A Mondelēz advert for its Philadelphia cream cheese brand has come under fire for perpetuating the stereotype that men are incapable of caring for children.
The advertisement depicts two fathers looking after their newborns in a restaurant. Standing in front of a conveyer belt serving buffet food, the men become distracted by first selecting and then eating their lunch. The new fathers have accidentally placed their babies on the moving conveyer belt. When they notice, one of the men says to his baby: ‘Let’s not tell Mum’.
According to the Advertising Standards Authority (ASA), the advertisement breaches the committee of advertising practice (CAP) code and UK code of broadcast advertising (BCAP), which state that “Advertisements must not include gender stereotypes that are likely to cause harm, or serious or widespread offence”.
While the ASA acknowledged Mondelēz’s advert was intended to be light-hearted and comical, since there was no sense that the children were in danger, the authority said the men were portrayed as ‘somewhat hapless and inattentive’, which meant that they were “unable to care for the children effectively”.
Further, the scene where the father says to his child “Let’s not tell Mum” relied on the stereotype that men were less capable of caring for children than women, the ASA continued.
As a result, the advertisement was deemed to breach BCAP Code rule 4.14 (Harm and offence) as well as CAP Code (Edition 12) rule 4.9 (Harm and office).
Mondelēz ‘extremely disappointed’
The ASA told Mondelēz the ad must not appear again in its current form, and to ensure their advertising doesn't perpetuate harmful gender stereotypes in the future. This includes suggestions that stereotypical roles or characteristics are always uniquely associated with one gender.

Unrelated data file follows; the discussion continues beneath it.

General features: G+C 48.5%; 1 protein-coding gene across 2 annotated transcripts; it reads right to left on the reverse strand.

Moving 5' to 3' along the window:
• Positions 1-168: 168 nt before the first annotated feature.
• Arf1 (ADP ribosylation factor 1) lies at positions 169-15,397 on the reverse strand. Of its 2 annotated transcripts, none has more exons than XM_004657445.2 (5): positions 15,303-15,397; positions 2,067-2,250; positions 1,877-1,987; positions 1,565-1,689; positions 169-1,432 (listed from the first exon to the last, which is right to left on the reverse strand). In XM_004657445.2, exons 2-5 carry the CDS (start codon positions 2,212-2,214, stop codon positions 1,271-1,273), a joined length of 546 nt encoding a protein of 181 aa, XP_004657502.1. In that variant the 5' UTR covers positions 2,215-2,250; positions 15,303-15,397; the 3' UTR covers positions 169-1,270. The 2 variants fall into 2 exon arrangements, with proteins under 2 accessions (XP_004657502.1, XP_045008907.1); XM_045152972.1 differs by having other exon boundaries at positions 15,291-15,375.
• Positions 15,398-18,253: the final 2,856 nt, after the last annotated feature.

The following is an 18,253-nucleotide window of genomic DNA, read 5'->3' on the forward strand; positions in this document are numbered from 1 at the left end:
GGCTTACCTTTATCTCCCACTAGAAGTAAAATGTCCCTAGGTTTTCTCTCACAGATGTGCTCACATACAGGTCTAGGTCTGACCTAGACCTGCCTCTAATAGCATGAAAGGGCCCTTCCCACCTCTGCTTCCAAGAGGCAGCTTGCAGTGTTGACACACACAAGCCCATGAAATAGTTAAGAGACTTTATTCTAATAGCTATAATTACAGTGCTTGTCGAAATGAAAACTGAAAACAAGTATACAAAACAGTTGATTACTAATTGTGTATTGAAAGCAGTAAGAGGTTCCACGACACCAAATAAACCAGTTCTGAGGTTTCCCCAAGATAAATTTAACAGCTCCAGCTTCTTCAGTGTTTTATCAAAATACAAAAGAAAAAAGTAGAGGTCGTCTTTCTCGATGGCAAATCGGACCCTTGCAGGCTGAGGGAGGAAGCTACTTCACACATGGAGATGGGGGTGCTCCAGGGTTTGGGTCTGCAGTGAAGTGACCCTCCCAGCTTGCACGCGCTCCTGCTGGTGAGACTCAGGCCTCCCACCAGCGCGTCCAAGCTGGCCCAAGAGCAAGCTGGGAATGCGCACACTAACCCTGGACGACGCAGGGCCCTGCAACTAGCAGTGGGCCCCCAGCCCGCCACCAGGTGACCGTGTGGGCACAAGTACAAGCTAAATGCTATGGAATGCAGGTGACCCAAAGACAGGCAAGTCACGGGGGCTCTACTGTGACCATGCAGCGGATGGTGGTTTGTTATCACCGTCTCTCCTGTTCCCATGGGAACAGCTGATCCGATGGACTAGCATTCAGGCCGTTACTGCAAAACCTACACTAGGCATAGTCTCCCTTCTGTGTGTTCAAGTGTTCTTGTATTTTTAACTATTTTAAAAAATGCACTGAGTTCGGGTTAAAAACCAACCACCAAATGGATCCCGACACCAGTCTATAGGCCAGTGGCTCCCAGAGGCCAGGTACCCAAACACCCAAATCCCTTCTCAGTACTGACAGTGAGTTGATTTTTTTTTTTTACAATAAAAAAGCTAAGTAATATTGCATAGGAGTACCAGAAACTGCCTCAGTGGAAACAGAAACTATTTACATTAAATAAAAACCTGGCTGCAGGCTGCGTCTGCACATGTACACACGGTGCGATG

A Mondelēz International spokesperson said the company is ‘extremely disappointed’ with the ASA decision.
“We take our advertising responsibility very seriously and work with a range of partners to make sure our marketing meets and complies with all UK regulation. This includes pre-approval from a recognised television advertising body before any advert is aired to the public.”
The ‘television advertising body’ in question is Clearcast, a non-governmental organisation which pre-approves most British television advertising before it appears on the UK’s main commercial channels.
According to Clearcast, the advertisement had been investigated under a new gender stereotyping rule that came into force on June 14th this year.
The advertising body said it considered the Philadelphia ad ‘light-hearted’, showing no more than a “momentary lapse in concentration with no harm done, rather than incompetence.”
It concluded that the ad did not show the men failing to achieve a task because of their gender.
“We are naturally disappointed that the ASA didn’t share our view of the [advert] it has ruled against. Its interpretation of the ads against the new rule and guidance goes further than we had anticipated and has implications for a wide range of ads.
“Clearcast will use these rulings in assessing future ads where gender stereotypes might be considered harmful,” noted the advertising body.